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Why Would Apple Pay $3.2 Billion For Beats Electronics?

Why Would Apple Pay $3.2 Billion For Beats Electronics?

The Financial Times reported that Apple (NASDAQ: AAPL) is on the verge of acquiring Beats Electronics for $3.2 billion.

Not long after that report hit the Web, the Los Angeles Times said that two independent sources confirmed that Apple and Beats had discussed a possible acquisition.

This leaves a lot of questions for investors and consumers alike, the first one being fairly obvious: why would Apple pay so much for a company that sells audio electronics?

Apple is not in the audio business. The company already designs and manufactures its own earbuds and is rumored to be developing a revolutionary upgrade that could monitor a user's heart rate and blood pressure. With so much innovation coming out of Cupertino, does Apple really need to acquire Beats?

Time's Sam Gustin speculated that Apple wants Beats to compete with Spotify. By acquiring Beats, Apple would gain access to the company's existing slate of streaming music contracts. It could, in effect, buy its way into Spotify's territory.

Related: Apple's Next Big Innovation: Banking, Credit Cards And Other Financial Services?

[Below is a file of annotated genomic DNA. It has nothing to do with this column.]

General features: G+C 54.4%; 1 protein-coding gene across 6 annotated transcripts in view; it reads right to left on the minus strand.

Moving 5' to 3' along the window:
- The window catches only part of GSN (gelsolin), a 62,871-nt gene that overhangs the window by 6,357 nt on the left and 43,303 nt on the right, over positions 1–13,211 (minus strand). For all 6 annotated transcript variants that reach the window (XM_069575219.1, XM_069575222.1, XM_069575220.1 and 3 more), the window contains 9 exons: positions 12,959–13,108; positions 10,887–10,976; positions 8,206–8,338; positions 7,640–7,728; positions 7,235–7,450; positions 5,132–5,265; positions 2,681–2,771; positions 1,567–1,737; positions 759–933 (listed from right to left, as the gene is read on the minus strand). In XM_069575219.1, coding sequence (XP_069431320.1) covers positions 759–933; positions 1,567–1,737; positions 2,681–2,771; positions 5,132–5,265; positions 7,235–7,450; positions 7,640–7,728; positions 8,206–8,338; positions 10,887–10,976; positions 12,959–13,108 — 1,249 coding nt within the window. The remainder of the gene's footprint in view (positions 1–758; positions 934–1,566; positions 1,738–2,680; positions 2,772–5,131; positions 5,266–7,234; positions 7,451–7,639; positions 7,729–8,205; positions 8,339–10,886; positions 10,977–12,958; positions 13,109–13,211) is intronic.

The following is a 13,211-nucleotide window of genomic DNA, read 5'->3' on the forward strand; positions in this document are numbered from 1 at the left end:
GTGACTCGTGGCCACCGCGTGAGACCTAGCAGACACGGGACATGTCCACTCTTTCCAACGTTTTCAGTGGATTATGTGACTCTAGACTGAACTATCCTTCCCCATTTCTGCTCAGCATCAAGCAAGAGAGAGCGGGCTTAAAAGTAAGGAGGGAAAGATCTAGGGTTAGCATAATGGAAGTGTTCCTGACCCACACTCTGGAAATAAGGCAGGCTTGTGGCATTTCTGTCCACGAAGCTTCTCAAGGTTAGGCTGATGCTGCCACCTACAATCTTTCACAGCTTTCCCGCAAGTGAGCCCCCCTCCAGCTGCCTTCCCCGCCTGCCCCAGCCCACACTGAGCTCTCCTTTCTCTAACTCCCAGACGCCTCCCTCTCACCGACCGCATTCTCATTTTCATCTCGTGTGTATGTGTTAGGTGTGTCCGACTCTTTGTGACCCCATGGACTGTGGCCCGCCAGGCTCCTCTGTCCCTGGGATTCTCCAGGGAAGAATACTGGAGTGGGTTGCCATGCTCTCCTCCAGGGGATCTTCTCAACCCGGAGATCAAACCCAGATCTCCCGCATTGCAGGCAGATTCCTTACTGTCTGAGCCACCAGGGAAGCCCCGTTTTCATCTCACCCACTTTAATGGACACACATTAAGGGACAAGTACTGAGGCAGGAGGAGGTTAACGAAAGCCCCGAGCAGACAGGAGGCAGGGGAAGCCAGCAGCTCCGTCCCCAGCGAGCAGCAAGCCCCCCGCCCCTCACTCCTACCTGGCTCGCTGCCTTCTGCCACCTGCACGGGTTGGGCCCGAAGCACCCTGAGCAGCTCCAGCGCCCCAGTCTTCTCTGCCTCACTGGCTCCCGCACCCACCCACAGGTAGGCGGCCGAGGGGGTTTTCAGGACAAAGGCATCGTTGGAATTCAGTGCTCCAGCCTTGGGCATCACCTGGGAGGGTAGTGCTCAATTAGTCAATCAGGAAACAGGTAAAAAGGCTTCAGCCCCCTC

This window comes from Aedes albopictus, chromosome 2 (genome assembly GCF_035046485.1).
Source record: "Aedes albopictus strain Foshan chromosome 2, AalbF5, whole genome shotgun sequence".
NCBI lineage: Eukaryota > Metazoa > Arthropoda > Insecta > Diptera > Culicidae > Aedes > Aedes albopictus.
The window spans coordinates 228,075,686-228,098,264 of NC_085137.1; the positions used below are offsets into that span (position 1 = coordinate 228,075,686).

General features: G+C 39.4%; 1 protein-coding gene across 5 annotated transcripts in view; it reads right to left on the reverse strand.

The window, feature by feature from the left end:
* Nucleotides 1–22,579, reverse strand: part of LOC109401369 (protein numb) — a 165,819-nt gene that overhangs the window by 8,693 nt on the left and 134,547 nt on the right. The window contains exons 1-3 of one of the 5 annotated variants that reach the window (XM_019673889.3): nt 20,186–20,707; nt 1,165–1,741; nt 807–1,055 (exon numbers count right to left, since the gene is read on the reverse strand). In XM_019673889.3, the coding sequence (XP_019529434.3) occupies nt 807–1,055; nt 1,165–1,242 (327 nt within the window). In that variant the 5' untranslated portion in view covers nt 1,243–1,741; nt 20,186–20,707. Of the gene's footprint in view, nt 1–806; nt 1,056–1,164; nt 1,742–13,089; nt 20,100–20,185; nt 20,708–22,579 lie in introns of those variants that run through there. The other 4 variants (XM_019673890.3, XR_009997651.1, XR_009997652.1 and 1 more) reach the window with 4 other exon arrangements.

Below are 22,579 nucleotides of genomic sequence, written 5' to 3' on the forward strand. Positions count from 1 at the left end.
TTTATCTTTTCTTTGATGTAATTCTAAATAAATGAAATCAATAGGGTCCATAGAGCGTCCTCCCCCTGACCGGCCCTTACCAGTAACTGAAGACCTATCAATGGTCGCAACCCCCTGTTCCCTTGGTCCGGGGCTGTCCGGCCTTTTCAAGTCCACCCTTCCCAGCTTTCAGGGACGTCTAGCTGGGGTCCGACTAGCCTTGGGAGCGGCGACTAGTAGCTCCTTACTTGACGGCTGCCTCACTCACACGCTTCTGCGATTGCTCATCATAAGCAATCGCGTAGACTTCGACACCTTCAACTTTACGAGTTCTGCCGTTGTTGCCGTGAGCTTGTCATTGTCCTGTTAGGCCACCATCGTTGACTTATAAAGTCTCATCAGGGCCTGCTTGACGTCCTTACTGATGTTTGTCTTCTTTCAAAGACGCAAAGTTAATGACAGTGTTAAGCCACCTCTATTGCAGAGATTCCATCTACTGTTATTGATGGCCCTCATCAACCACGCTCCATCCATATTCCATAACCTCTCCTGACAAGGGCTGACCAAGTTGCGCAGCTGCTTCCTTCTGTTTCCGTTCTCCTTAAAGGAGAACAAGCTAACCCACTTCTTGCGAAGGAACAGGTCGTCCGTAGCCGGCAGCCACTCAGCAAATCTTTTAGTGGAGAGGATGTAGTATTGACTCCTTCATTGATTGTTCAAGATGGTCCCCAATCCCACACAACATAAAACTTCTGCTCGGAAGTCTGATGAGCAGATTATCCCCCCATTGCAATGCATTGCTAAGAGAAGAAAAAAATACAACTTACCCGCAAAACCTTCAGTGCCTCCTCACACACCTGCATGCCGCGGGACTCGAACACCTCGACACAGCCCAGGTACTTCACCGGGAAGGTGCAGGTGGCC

That's a fair assumption, but Beats is a pay-only service with 525,000 subscribers. Spotify, on the other hand, offers a free version and is used by 24 million people every month. Five million of those users have signed up for Spotify's premium service.

Would Apple really pay $3.2 billion for a company that might be able to compete against Spotify?

"Dollar-wise, in the grand scheme of things, it's not a large deal," BTIG analyst Walter Piecyk told Benzinga. "But I think the reason it's of interest to people is that the company hasn't spent more than $400 million [on an acquisition] over the last couple of decades. So any type of change in pattern obviously increases people's interest in tying to figure out what's going on."

Beats Electronics has integrated its technology (and popular brand name) into PCs from Hewlett-Packard. Ironically, AuthenTec -- Apple's last major acquisition -- also brought its technology to HP computers before being acquired.

"The brand enhancement doesn't seem to resonate given that Apple has the strongest brand in the world, according to Interbrand," said Piecyk, who isn't convinced that Beats will alter consumers' interest in Apple.

"Apple's products are expensive," Piecyk added. "I think if [they] were cheaper, [consumers would] buy more Apple products. The music service is something that's interesting, but there's no critical scale there, and it's not clear if the curation is truly superior. We don't even know if the people that designed the curation engine are still at the company.

"Obviously some of the people that are at Beats are high-profile people within the media industry and can help with getting exclusives. But does that justify $3.2 billion? I'm not sure, and those would probably be good questions for the management team to address if they actually announce this transaction."

Disclosure: At the time of this writing, Louis Bedigian had no position in the equities mentioned in this report.


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